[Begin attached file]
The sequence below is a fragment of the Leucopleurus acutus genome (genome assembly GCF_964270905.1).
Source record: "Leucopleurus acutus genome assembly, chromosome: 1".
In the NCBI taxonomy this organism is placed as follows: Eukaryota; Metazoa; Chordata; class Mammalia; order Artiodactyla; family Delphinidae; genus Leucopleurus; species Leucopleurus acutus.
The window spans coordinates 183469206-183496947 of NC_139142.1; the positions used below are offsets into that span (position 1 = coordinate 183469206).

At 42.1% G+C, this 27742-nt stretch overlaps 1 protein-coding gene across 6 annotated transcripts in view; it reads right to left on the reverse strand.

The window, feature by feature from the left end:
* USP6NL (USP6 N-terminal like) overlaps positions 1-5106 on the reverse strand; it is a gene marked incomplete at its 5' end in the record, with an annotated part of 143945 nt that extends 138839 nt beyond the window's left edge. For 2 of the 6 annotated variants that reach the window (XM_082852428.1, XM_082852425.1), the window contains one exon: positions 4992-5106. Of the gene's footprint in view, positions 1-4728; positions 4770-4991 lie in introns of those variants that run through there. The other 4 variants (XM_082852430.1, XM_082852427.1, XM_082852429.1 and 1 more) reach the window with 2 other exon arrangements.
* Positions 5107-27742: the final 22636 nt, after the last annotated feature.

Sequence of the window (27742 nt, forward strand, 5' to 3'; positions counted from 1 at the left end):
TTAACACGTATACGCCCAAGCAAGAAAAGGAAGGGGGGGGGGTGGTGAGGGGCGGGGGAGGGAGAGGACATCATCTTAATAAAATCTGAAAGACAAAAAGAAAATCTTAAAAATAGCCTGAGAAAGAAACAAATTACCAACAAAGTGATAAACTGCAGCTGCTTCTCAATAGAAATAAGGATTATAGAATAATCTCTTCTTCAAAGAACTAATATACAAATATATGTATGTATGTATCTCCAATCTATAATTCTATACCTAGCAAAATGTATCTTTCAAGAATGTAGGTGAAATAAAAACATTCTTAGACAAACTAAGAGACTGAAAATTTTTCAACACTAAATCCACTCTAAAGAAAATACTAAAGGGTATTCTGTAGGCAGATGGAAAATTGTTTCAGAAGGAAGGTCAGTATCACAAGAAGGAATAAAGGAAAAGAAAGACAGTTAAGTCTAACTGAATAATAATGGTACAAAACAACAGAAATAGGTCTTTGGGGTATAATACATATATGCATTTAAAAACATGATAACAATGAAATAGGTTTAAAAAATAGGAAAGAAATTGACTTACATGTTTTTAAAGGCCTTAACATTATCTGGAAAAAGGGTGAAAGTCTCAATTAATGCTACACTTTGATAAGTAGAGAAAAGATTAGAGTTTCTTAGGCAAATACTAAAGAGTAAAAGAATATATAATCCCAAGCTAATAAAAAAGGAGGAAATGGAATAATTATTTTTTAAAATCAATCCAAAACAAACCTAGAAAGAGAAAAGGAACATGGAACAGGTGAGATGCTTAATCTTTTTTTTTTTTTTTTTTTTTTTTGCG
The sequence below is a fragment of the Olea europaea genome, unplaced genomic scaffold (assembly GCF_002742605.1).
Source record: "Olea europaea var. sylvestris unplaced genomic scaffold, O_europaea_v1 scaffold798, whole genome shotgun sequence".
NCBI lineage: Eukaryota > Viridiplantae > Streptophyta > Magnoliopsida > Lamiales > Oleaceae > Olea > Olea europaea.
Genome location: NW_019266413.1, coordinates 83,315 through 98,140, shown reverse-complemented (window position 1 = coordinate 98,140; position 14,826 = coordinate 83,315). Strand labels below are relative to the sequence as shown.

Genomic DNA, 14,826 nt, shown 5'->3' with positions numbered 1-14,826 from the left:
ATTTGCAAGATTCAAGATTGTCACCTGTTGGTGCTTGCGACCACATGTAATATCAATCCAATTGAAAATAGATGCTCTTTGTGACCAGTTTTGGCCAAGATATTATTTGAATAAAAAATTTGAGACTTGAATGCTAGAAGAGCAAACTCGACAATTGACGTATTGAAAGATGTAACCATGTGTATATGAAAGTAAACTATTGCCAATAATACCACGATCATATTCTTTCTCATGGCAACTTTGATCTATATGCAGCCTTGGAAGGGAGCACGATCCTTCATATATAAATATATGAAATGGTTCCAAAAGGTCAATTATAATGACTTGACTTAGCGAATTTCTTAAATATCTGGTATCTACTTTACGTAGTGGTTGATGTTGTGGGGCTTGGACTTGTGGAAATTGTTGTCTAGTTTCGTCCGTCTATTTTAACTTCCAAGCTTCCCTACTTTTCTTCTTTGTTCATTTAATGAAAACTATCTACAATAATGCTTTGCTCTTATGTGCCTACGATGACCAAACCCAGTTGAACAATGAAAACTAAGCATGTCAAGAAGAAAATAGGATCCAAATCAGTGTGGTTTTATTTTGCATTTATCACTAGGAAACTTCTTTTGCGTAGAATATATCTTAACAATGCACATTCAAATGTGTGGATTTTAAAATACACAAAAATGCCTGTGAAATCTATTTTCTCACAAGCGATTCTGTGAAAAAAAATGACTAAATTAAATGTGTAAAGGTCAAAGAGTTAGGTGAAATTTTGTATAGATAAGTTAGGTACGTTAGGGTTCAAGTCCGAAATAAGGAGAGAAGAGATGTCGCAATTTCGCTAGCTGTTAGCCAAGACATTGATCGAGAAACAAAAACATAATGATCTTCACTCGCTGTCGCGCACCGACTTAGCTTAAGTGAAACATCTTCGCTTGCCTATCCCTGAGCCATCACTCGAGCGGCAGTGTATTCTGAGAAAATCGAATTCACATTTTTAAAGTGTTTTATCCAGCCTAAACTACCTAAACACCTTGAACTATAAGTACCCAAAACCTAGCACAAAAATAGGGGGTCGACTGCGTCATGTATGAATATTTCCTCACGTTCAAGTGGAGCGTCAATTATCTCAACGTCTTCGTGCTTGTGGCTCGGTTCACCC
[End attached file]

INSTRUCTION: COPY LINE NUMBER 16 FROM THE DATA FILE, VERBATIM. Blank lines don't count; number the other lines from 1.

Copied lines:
ATTTGCAAGATTCAAGATTGTCACCTGTTGGTGCTTGCGACCACATGTAATATCAATCCAATTGAAAATAGATGCTCTTTGTGACCAGTTTTGGCCAAGATATTATTTGAATAAAAAATTTGAGACTTGAATGCTAGAAGAGCAAACTCGACAATTGACGTATTGAAAGATGTAACCATGTGTATATGAAAGTAAACTATTGCCAATAATACCACGATCATATTCTTTCTCATGGCAACTTTGATCTATATGCAGCCTTGGAAGGGAGCACGATCCTTCATATATAAATATATGAAATGGTTCCAAAAGGTCAATTATAATGACTTGACTTAGCGAATTTCTTAAATATCTGGTATCTACTTTACGTAGTGGTTGATGTTGTGGGGCTTGGACTTGTGGAAATTGTTGTCTAGTTTCGTCCGTCTATTTTAACTTCCAAGCTTCCCTACTTTTCTTCTTTGTTCATTTAATGAAAACTATCTACAATAATGCTTTGCTCTTATGTGCCTACGATGACCAAACCCAGTTGAACAATGAAAACTAAGCATGTCAAGAAGAAAATAGGATCCAAATCAGTGTGGTTTTATTTTGCATTTATCACTAGGAAACTTCTTTTGCGTAGAATATATCTTAACAATGCACATTCAAATGTGTGGATTTTAAAATACACAAAAATGCCTGTGAAATCTATTTTCTCACAAGCGATTCTGTGAAAAAAAATGACTAAATTAAATGTGTAAAGGTCAAAGAGTTAGGTGAAATTTTGTATAGATAAGTTAGGTACGTTAGGGTTCAAGTCCGAAATAAGGAGAGAAGAGATGTCGCAATTTCGCTAGCTGTTAGCCAAGACATTGATCGAGAAACAAAAACATAATGATCTTCACTCGCTGTCGCGCACCGACTTAGCTTAAGTGAAACATCTTCGCTTGCCTATCCCTGAGCCATCACTCGAGCGGCAGTGTATTCTGAGAAAATCGAATTCACATTTTTAAAGTGTTTTATCCAGCCTAAACTACCTAAACACCTTGAACTATAAGTACCCAAAACCTAGCACAAAAATAGGGGGTCGACTGCGTCATGTATGAATATTTCCTCACGTTCAAGTGGAGCGTCAATTATCTCAACGTCTTCGTGCTTGTGGCTCGGTTCACCC